While non-violence, unlike terrorism, is not a direct attack on members of our own class (except through voluntary submission), whether strategic or morality-based it unintentionally ends up betraying our class. Nevertheless, it must be recognized that there are many workers, students, and others who are more fearful than others, or who have ideological compunctions about participating in mass confrontations against organized racists, Nazis, and fascists of all stripes, as well as against bullies and others who threaten us on a personal level. There are also many persons who for reasons of religion, age, or physical disability, refrain from using violence in their own lives or in political confrontations. Yet many of these may understand the political necessity of mass revolutionary counter-violence and should be encouraged to play a role “behind the lines” during local confrontations, as well as during an all-out revolutionary attempt at the seizure of power.
Non-violence advocates, such as Martin Luther King Jr. (MLK), Cesar Chavez (leader of the farm-worker strikes in California in the 1960s and later), Mohandas Gandhi in India, and Nelson Mandela in South Africa, are celebrated as heroes by capitalists the world over. They are also admired by countless working-class people, though such leaders have, at best, paved the way for limited political transformation. They have never achieved economic liberation. India’s 1948 attainment of political independence did not free Indian workers from exploitation by the British Empire, nor was it meant to by either Gandhi or Nehru. Nor did the 1994 negotiated end of South Africa’s apartheid free black workers there from extreme oppression and segregation, that are now enforced by black rulers on behalf of invited international investors.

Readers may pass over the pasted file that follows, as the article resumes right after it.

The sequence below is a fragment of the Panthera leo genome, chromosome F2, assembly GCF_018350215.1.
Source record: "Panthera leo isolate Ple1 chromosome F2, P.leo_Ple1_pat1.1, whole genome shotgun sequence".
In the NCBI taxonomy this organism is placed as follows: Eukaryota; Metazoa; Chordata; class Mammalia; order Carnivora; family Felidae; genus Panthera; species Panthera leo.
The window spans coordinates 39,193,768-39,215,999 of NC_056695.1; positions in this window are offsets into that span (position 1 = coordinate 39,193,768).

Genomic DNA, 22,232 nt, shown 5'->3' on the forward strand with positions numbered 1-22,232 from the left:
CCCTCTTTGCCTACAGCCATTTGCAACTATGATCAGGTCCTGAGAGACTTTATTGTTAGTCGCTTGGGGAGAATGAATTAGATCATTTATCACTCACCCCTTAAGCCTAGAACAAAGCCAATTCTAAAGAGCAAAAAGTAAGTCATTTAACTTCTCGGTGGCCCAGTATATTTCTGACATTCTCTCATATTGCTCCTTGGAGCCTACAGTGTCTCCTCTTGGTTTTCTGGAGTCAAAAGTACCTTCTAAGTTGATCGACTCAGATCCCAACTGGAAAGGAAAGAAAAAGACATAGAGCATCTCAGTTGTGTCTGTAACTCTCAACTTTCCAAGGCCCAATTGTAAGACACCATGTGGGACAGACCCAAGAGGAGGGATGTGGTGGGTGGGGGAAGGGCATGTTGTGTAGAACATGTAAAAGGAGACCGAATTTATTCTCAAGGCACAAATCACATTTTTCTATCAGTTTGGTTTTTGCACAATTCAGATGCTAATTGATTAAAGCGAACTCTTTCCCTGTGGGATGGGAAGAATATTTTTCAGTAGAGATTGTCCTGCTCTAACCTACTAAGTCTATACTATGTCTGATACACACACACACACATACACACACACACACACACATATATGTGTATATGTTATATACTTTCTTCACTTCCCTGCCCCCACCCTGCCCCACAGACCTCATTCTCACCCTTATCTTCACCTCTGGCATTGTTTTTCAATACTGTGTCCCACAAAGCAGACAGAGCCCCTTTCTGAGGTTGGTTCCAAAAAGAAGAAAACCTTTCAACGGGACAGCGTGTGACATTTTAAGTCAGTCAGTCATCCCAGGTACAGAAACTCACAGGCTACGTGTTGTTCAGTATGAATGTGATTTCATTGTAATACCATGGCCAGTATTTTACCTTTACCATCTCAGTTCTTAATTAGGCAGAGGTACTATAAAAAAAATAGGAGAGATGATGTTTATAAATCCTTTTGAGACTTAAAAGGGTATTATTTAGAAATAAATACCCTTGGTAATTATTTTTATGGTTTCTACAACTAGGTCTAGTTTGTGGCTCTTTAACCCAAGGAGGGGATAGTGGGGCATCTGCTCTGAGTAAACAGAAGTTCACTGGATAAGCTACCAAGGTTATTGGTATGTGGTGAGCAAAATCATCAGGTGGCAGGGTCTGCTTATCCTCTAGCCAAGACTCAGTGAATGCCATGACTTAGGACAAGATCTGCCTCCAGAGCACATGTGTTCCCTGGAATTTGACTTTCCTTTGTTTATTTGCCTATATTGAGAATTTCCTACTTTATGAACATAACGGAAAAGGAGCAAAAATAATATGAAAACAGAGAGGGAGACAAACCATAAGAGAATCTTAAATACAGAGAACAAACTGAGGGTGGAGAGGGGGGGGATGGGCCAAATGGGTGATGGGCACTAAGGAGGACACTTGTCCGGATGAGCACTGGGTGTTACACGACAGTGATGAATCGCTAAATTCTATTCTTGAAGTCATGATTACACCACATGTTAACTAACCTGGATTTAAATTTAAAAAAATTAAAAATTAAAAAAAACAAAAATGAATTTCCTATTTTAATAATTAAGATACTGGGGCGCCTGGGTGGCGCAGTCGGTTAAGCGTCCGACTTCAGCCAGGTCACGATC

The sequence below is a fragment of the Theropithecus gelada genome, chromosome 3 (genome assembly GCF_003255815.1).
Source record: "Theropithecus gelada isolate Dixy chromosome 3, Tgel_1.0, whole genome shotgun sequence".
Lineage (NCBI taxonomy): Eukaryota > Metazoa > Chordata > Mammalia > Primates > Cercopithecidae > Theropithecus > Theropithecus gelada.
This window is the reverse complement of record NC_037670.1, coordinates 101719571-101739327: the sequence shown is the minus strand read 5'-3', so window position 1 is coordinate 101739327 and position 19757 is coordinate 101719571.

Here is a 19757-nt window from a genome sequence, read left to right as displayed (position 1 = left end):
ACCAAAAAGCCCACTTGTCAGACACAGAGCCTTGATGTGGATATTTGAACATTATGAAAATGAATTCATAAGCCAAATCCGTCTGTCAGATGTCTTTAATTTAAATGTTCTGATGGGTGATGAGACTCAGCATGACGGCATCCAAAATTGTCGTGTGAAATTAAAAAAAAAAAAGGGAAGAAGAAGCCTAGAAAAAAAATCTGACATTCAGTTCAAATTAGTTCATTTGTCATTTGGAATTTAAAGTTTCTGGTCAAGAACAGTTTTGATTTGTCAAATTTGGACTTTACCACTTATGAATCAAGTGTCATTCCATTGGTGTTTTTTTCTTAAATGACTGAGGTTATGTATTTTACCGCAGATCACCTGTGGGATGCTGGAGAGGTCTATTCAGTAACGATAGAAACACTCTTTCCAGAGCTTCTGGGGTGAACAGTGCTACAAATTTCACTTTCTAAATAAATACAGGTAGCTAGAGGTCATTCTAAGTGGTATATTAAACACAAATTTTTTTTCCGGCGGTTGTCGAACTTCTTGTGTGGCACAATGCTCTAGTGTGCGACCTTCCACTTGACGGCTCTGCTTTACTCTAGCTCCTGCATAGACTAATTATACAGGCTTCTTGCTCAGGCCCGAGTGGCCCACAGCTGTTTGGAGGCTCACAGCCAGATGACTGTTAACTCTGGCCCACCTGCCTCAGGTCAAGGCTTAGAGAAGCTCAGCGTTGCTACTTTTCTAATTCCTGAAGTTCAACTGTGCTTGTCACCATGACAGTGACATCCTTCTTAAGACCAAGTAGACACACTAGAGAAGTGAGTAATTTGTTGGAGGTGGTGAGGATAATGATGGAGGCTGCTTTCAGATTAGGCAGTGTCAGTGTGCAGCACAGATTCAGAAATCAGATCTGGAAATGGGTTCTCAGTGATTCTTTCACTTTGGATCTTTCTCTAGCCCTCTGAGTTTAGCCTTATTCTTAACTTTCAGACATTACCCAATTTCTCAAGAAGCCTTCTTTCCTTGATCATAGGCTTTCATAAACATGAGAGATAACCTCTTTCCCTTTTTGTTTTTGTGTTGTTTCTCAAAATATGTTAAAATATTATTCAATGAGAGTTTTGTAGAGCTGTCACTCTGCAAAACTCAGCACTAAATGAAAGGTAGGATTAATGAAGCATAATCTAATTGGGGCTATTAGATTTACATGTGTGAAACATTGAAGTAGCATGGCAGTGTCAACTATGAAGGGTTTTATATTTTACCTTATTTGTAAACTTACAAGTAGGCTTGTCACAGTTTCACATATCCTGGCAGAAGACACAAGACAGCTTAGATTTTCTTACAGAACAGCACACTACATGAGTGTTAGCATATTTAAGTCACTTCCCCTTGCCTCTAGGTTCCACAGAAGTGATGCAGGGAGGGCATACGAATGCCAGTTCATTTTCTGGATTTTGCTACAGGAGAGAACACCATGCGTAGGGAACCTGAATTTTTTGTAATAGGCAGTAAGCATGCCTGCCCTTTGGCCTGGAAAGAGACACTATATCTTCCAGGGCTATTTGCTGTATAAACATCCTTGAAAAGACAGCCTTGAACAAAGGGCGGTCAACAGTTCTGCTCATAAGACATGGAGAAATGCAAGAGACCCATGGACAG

In India and South Africa, the political transformations were permitted by the imperialist overlords and local puppet rulers, whose economic interests were threatened by the spreading level of mass counter-violence. Thus have former colonial masters continued their economic exploitation through local reformist-minded rulers rather than through direct occupation, turning colonialism into neocolonialism. The non-violent leaders operated within the framework of capitalism, never intending or desiring to abolish it, but merely, at best, to gain within it some types of improvement in the situation of the working class – even if only partial and even if only temporary. At worst, improvement for the working class was not even intended by leaders who aimed only to improve their own place at the table.